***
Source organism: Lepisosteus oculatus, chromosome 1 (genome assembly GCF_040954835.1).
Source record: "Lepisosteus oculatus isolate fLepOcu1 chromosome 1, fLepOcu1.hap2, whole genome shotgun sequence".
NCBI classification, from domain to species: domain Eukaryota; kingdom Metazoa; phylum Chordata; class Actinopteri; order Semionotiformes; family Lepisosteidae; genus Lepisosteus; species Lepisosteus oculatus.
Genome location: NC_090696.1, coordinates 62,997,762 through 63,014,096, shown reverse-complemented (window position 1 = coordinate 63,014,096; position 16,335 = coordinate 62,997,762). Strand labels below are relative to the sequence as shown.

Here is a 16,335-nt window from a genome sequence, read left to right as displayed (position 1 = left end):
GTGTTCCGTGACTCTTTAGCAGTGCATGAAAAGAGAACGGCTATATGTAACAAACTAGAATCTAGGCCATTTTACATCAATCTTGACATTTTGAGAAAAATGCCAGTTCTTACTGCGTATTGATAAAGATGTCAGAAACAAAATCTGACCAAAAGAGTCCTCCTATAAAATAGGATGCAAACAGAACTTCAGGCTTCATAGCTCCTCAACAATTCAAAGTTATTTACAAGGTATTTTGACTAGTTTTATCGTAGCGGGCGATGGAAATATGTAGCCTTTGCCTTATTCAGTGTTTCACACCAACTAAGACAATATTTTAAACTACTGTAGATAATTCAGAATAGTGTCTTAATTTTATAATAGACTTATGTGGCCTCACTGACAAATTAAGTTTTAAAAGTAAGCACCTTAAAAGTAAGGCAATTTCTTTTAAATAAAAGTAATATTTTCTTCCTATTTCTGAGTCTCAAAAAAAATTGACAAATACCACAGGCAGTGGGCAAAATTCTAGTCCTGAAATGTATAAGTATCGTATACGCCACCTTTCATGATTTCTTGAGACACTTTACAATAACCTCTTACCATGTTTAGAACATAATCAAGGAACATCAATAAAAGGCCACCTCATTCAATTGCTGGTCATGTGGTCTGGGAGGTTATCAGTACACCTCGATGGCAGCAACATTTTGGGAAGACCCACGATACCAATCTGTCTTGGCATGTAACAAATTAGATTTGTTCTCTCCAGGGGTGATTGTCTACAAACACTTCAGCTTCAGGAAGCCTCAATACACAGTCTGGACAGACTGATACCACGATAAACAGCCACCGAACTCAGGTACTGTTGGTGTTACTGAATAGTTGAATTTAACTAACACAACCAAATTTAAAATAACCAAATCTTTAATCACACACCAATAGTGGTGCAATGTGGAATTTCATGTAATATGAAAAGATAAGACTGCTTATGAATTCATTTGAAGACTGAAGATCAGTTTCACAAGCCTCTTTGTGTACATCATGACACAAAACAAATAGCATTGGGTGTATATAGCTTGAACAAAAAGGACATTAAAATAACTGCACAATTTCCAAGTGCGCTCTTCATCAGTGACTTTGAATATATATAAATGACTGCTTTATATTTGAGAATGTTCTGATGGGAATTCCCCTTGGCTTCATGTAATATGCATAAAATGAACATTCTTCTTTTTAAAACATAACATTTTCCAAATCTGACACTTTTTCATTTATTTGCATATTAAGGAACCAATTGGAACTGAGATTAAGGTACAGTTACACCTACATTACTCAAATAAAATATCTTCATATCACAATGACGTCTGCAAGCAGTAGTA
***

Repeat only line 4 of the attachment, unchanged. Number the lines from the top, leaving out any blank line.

Genome location: NC_090696.1, coordinates 62,997,762 through 63,014,096, shown reverse-complemented (window position 1 = coordinate 63,014,096; position 16,335 = coordinate 62,997,762). Strand labels below are relative to the sequence as shown.